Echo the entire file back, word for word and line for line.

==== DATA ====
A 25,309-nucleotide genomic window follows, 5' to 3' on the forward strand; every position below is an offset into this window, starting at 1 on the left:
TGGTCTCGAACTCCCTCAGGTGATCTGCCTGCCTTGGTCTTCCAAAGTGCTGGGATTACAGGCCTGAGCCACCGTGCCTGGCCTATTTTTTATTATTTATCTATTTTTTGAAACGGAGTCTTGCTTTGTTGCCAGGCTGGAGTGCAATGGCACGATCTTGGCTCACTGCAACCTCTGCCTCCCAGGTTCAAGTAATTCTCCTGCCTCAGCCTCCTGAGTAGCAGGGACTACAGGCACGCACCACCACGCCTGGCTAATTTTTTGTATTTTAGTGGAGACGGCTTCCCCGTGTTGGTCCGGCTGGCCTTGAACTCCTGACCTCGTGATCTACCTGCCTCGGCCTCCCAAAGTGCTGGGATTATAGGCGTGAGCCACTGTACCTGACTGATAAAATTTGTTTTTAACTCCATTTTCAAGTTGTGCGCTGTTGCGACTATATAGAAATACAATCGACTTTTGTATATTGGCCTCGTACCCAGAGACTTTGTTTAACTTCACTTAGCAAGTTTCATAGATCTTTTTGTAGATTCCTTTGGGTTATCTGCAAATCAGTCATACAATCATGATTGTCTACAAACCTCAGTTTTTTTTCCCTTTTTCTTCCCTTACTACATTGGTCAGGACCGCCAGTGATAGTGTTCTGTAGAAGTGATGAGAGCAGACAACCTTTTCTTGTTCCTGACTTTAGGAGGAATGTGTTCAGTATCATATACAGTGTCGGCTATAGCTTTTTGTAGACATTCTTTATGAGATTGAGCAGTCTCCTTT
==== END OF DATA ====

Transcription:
A 25,309-nucleotide genomic window follows, 5' to 3' on the forward strand; every position below is an offset into this window, starting at 1 on the left:
TGGTCTCGAACTCCCTCAGGTGATCTGCCTGCCTTGGTCTTCCAAAGTGCTGGGATTACAGGCCTGAGCCACCGTGCCTGGCCTATTTTTTATTATTTATCTATTTTTTGAAACGGAGTCTTGCTTTGTTGCCAGGCTGGAGTGCAATGGCACGATCTTGGCTCACTGCAACCTCTGCCTCCCAGGTTCAAGTAATTCTCCTGCCTCAGCCTCCTGAGTAGCAGGGACTACAGGCACGCACCACCACGCCTGGCTAATTTTTTGTATTTTAGTGGAGACGGCTTCCCCGTGTTGGTCCGGCTGGCCTTGAACTCCTGACCTCGTGATCTACCTGCCTCGGCCTCCCAAAGTGCTGGGATTATAGGCGTGAGCCACTGTACCTGACTGATAAAATTTGTTTTTAACTCCATTTTCAAGTTGTGCGCTGTTGCGACTATATAGAAATACAATCGACTTTTGTATATTGGCCTCGTACCCAGAGACTTTGTTTAACTTCACTTAGCAAGTTTCATAGATCTTTTTGTAGATTCCTTTGGGTTATCTGCAAATCAGTCATACAATCATGATTGTCTACAAACCTCAGTTTTTTTTCCCTTTTTCTTCCCTTACTACATTGGTCAGGACCGCCAGTGATAGTGTTCTGTAGAAGTGATGAGAGCAGACAACCTTTTCTTGTTCCTGACTTTAGGAGGAATGTGTTCAGTATCATATACAGTGTCGGCTATAGCTTTTTGTAGACATTCTTTATGAGATTGAGCAGTCTCCTTT